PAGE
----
Four issues and ten years into an alien invasion, Warren Ellis and Jason Howard begin to reveal more about the fascinating nature of these invaders in "Trees" #4. Just as importantly, a little more about the natures of some of the series' main characters is revealed, and Ellis implicitly postulates the notion that this invasion isn't so bad -- at least for some people, who find themselves on a journey of self-discovery that might not have happened otherwise.
It's important to remember Ellis' central premise of the story, which is largely a study on how the world has fallen apart within a decade after these gigantic, statuesque aliens did little more than simply show up. The actions of mankind over that time, both at a macro- and micro-level, were ironically instigated by the Trees inaction, and in this issue Ellis focuses mostly on the actions of two of the series' more captivating individuals. The first is Tian, an artist from rural China who moves to the big city that's actually been built under a Tree; a city that is flourishing as the government watches over it from a distance. The other is Marsh, a researcher at a remote Norwegian scientific outpost who has discovered something very surprising relating to the Trees.
The study of these characters is almost as fascinating as that of the Trees themselves. Tian, who when first introduced in the series came across as little more than the typical country boy overwhelmed by the big city, is now evolving into a character who starts to embrace much of what he once avoided, such as social interaction, exploration and individual diversity. As he's almost literally dragged into seeing the sights by his neighbor, he discovers a group of like-minded and welcoming individuals. A continent away, Marsh is seemingly content to stay put at the desolate location he's stationed at, despite opportunities to head home. But a discovery he makes finally gives him the purpose he had been seeking, consciously or otherwise. This discovery gives readers some surprising and potentially game-changing information about the Trees, or at least something seen surrounding them. In both cases, the characters' lives take a turn for the better, at least in these moments, even as the world around them is in disarray.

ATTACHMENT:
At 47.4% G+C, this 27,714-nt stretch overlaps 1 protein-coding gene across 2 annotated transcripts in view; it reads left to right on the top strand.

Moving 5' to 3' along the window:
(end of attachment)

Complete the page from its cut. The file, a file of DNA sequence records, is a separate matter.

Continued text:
Howard's less-is-more approach works wonderfully for this story. The imposing cylindrical monoliths that step on the landscape and reach into the sky are brilliantly simple, rendered as nothing more than roughly-textured immense trunks that evoke the kind of threat that they pose: passive. The reclusive and reluctant Tian looks shy and timid as portrayed by Howard, who captures Tian's feelings of isolation with some clever visual trickery in a couple of key panels. A traditional six-panel page similarly captures a moment of awakening for the character. Howard also captures the awe and sensory overload of the big city, allowing readers to envision it from Tian's point of view.
Howard also gives readers their first glimpse of what's at the top of the Trees, although that intriguing answer gives way to even more intriguing questions. At least, it's a first glimpse within the context of the story; those cryptic symbols on this and the previous issues' back covers will make sense now to readers who have noticed them.
Ellis and Howard successfully keep readers engaged, both with the characters, and the overall threat and deepening mystery of this extraterrestrial presence. "Trees" #4 is the latest excellent issue of an excellent series, but is also the one that pull tentative readers off the fence and into the story.